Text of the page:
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The Nazca Lines


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#46    jmccr8

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Posted 12 February 2010 - 05:30 PM

I don't know guys,the creimony or dance hall makes more sense.I'm thinking I'm hot,dusty and dehydrated first thing I should do in a desert is climb a mountain look for a monkey or a spyder then go find some underground water to quench my thirst and cool off.hmm okay.jmccr8


#47    lightly

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Posted 12 February 2010 - 05:37 PM

View PostEldorado, on 12 February 2010 - 12:14 AM, said:

"........inappropriate assumptions based on I have no idea what." ...Graveyard Hound

"Another theory contends that the lines are the remains of "walking temples," where a large group of worshipers walked along a preset pattern dedicated to a particular holy entity, similar to the practice of labyrinth walking. Residents of the local villages say the ancient Nazca conducted rituals on these giant drawings to thank the gods and to ensure that water would continue to flow from the Andes."

http://csusm-sumspan...y-ecuador#toc17


I say they danced.

   This is off topic  , but, the  Australian Aboriginal pathways crisscrossing the Continent are known to them as Song Lines.  Their beliefs require that they sing the world into continued existence as they travel the paths. They have different songs for the recreation of forces and animals and so on.  Such a nice idea i thought  it was worth sharing.  ( source: National Geographic Channel )

Important:  The above may contain errors, inaccuracies, omissions, and other limitations.

#48    Riaan

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Posted 12 February 2010 - 05:40 PM

View Postjules99, on 12 February 2010 - 11:49 AM, said:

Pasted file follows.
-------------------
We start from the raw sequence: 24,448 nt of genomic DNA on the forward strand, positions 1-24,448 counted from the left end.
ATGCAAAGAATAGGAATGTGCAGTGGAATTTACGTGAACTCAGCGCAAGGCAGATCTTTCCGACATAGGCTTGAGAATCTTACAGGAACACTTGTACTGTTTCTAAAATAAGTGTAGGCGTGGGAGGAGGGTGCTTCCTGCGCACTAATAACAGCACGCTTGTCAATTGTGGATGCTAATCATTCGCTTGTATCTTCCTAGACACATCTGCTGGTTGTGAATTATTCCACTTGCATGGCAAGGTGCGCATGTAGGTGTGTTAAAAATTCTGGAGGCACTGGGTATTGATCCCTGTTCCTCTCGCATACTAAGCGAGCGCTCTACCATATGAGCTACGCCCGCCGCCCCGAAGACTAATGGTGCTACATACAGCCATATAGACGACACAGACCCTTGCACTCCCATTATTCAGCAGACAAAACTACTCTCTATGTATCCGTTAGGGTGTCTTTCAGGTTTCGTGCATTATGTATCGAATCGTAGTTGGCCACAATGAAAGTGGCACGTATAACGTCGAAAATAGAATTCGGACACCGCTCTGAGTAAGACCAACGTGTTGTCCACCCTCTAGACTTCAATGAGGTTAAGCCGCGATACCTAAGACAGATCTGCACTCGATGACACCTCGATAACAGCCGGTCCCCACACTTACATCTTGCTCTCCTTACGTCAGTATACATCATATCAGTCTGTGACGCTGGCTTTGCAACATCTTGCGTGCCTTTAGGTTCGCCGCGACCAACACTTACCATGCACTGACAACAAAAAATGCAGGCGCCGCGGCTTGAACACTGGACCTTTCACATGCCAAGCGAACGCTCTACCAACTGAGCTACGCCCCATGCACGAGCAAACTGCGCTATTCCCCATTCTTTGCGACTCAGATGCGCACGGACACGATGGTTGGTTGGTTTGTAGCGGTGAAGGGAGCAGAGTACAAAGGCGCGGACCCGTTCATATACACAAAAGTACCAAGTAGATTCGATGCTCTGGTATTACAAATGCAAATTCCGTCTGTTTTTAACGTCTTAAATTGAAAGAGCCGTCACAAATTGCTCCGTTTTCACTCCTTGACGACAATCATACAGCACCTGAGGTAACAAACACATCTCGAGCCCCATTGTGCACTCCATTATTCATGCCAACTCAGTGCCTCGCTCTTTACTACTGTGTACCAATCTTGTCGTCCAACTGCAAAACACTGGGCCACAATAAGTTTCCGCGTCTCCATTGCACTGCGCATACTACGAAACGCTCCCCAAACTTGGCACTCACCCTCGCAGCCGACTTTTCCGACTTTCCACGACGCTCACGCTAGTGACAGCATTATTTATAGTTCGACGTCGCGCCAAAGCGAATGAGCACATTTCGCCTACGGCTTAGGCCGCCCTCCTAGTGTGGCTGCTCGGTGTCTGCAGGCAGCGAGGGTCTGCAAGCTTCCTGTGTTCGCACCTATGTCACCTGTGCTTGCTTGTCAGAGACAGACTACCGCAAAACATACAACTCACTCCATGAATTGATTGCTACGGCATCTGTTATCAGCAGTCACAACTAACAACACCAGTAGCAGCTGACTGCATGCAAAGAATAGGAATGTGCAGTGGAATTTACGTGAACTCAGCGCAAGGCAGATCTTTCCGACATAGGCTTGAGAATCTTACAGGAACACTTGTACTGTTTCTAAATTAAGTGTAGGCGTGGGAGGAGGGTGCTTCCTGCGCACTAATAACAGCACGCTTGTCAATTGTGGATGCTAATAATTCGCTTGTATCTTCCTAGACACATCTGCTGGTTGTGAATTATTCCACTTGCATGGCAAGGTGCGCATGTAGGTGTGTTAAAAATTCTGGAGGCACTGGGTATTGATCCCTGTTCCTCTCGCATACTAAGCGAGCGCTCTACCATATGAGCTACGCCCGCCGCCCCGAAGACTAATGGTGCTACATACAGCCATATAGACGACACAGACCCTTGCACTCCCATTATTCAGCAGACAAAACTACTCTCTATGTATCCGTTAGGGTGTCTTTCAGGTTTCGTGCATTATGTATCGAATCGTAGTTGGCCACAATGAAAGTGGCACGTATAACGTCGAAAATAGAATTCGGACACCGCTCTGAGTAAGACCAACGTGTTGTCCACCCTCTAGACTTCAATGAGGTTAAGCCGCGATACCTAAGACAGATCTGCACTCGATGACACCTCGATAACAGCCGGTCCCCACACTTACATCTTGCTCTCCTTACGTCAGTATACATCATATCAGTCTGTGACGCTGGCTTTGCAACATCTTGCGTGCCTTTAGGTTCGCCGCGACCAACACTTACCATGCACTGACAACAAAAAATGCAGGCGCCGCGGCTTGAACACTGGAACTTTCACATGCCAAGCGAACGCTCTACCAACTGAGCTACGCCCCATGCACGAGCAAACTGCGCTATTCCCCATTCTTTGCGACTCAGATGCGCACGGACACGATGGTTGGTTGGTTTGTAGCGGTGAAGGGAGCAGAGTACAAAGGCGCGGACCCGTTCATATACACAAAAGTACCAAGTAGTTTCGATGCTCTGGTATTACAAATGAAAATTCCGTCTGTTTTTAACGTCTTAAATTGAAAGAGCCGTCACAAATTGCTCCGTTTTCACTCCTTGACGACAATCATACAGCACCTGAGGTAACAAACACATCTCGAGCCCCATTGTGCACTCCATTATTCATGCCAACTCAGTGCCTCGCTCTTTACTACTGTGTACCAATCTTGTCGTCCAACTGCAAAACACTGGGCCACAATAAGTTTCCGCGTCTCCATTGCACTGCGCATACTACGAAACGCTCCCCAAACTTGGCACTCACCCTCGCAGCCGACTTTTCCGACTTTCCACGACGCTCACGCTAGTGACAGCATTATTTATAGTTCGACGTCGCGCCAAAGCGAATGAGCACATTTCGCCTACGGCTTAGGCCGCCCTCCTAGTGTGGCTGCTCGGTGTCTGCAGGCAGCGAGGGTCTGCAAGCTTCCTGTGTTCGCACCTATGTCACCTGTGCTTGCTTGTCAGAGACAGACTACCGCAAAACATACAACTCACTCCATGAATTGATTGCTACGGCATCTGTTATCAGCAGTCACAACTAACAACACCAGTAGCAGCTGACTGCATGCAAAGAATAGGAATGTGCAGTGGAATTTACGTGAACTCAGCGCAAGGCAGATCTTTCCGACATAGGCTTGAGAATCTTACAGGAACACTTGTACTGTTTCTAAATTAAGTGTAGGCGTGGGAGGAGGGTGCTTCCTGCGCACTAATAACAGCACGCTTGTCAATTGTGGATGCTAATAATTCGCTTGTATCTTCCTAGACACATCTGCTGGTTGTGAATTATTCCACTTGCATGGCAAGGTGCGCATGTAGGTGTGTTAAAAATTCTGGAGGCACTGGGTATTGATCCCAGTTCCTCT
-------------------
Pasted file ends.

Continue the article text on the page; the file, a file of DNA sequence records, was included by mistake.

Hi Riaan;
This theory connects the glyphs and lines to underground water sources, not 100% proven but a good read;

http://www-unix.oit....es_Project.html

Cheers

Hi Swede and Jules99, thanks very much - this is the kind of reply that indeed helps! Will take a look at your references.

Best, Riaan

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Thera and the Exodus, published February 2013, details here
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#49    jaylemurph

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Posted 12 February 2010 - 06:00 PM

View Postlightlyy, on 12 February 2010 - 05:37 PM, said:

This is off topic  , but, the  Australian Aboriginal pathways crisscrossing the Continent are known to them as Song Lines.  Their beliefs require that they sing the world into continued existence as they travel the paths. They have different songs for the recreation of forces and animals and so on.  Such a nice idea i thought  it was worth sharing.  ( source: National Geographic Channel )

I think this /definitely/ is an interesting point.

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#50    jules99

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Posted 13 February 2010 - 08:25 AM

View Postlightlyy, on 12 February 2010 - 05:37 PM, said:

This is off topic  , but, the  Australian Aboriginal pathways crisscrossing the Continent are known to them as Song Lines.  Their beliefs require that they sing the world into continued existence as they travel the paths. They have different songs for the recreation of forces and animals and so on.  Such a nice idea i thought  it was worth sharing.  ( source: National Geographic Channel )